You need to uncompress the database backup file before you can start the restore process it self. Example: you receive a SQL database backup of 50 Gb which is compressed to 5 GB. To restore this database, you need much more diskspace:
- 5 Gb for the zip file
- 50 Gb for the backup file
- 50 Gb for the restored database. (assume their is no empty space in the database)
The more efficient way. Use the Backup compression feature. Backup time is much faster because less disk IO is needed to write the backup file. A compressed backup file can be restored without a seperate uncompress proces. This will save a lot of disk space. In the previous example 50 Gb because you do not need to uncompress the WINZIP file. You will receive a 5Gb database which you can directly restore to the 50 GB database file(s).
In the option tab of the Backup database window you will find at the buttom the Set backup compression option. By default it is set to Use the default server setting. You can change this to Compress backup.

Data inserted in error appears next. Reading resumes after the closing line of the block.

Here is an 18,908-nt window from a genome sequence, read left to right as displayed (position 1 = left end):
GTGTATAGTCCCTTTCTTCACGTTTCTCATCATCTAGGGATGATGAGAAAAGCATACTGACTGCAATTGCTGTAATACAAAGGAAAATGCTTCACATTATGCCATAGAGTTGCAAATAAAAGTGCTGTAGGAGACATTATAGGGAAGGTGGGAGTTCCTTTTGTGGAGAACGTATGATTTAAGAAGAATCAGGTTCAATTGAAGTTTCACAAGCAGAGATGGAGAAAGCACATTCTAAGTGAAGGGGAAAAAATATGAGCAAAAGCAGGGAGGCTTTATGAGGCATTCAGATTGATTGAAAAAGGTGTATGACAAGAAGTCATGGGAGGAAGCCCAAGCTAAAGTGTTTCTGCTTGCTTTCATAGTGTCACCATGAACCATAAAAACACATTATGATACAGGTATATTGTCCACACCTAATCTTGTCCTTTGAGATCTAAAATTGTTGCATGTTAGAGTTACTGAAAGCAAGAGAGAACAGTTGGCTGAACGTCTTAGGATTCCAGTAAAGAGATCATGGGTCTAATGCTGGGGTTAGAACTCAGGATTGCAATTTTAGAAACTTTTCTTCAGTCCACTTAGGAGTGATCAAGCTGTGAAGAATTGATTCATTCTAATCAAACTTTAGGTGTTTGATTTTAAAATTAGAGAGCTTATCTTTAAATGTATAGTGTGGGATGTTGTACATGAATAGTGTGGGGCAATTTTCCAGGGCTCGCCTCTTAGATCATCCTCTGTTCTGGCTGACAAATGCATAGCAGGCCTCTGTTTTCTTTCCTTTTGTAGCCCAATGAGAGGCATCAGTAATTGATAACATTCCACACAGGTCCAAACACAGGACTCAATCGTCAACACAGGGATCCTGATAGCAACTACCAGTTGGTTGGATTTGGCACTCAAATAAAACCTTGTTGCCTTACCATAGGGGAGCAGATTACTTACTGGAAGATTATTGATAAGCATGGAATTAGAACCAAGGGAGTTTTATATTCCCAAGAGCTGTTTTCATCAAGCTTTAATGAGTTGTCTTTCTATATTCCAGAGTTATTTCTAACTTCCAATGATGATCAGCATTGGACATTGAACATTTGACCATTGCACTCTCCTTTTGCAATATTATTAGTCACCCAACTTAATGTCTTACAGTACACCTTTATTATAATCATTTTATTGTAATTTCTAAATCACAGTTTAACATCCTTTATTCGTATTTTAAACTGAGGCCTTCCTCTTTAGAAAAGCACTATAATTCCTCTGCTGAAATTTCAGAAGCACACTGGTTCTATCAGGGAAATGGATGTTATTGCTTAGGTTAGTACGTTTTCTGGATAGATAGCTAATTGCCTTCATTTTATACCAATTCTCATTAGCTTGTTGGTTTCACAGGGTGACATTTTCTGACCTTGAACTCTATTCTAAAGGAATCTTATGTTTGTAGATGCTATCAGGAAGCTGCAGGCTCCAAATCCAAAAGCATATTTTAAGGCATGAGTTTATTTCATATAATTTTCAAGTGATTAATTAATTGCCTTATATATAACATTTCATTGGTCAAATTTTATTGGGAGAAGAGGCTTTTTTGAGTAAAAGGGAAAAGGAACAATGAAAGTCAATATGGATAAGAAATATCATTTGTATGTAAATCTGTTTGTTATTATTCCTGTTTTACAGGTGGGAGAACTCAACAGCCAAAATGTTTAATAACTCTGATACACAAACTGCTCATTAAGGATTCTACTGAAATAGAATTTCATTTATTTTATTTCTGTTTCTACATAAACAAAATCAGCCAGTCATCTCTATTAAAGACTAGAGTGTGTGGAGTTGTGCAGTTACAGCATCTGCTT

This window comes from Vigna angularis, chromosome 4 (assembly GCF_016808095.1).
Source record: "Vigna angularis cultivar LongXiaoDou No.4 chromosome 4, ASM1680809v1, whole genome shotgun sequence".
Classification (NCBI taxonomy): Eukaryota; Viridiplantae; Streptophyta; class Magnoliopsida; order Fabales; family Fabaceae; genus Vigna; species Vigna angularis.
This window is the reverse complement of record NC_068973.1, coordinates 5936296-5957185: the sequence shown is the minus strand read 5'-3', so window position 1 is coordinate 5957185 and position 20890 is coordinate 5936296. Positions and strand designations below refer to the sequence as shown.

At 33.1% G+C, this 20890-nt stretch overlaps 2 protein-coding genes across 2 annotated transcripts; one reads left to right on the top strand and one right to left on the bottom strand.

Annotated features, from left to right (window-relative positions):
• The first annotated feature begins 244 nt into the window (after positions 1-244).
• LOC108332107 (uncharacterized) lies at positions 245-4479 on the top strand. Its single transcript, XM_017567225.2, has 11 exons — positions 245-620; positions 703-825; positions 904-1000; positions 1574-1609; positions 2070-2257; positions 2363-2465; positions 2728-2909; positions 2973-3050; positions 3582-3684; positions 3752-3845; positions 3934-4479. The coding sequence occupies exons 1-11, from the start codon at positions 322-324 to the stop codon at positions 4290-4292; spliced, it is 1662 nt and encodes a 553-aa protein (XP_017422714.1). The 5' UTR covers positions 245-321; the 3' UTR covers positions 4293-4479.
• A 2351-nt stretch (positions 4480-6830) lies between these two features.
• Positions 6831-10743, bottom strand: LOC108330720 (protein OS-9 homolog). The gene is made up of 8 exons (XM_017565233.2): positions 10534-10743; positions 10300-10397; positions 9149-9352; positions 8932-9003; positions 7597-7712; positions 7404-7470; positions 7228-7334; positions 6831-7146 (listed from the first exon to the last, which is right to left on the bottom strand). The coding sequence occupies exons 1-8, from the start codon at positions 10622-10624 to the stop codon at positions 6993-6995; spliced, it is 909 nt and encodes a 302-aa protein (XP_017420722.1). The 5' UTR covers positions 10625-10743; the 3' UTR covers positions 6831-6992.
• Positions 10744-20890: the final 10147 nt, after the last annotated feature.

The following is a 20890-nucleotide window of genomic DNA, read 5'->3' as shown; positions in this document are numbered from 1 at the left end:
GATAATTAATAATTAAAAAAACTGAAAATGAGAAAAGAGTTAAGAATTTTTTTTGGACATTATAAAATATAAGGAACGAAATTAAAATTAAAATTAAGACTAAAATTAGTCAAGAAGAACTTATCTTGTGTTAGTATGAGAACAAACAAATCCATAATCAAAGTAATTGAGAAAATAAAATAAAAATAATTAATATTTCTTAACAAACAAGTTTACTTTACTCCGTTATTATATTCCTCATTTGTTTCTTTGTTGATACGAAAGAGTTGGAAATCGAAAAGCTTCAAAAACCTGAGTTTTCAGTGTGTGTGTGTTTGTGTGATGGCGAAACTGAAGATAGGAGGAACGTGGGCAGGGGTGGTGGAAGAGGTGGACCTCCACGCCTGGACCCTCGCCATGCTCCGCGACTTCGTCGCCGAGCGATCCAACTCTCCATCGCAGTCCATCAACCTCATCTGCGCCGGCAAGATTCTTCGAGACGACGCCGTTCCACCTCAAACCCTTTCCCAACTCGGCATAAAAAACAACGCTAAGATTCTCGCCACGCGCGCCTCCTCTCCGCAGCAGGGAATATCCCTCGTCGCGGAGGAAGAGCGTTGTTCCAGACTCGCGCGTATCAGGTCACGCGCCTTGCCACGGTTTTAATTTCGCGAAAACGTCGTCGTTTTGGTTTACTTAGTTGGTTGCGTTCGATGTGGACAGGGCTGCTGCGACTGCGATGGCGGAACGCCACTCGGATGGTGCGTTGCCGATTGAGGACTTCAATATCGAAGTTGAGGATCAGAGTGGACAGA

On server level you can change the default compression setting to compressed. Retrieve the server properties of the SQL server. Select the Database Settings property. Check the Compress backup checkbox.
By default, compression significantly increases CPU usage, and the additional CPU consumed by the compression process might adversely impact concurrent operations. Backup compression was introduced in SQL Server 2008 Enterprise. Beginning in SQL Server 2008 R2, backup compression is supported by SQL Server 2008 R2 Standard and all higher editions. Every edition of SQL Server 2008 and later can restore a compressed backup.
More information can be found here.